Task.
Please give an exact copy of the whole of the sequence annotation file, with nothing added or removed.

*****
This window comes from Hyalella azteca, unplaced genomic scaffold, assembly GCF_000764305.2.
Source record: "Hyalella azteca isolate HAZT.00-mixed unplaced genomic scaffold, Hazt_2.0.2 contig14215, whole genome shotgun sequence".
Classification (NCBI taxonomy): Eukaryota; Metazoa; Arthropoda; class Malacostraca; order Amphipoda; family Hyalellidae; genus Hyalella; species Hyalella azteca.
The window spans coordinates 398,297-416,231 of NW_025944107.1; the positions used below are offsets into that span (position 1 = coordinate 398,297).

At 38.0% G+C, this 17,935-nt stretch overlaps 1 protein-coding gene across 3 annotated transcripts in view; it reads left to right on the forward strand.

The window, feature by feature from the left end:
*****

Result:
This window comes from Hyalella azteca, unplaced genomic scaffold, assembly GCF_000764305.2.
Source record: "Hyalella azteca isolate HAZT.00-mixed unplaced genomic scaffold, Hazt_2.0.2 contig14215, whole genome shotgun sequence".
Classification (NCBI taxonomy): Eukaryota; Metazoa; Arthropoda; class Malacostraca; order Amphipoda; family Hyalellidae; genus Hyalella; species Hyalella azteca.
The window spans coordinates 398,297-416,231 of NW_025944107.1; the positions used below are offsets into that span (position 1 = coordinate 398,297).

At 38.0% G+C, this 17,935-nt stretch overlaps 1 protein-coding gene across 3 annotated transcripts in view; it reads left to right on the forward strand.

The window, feature by feature from the left end: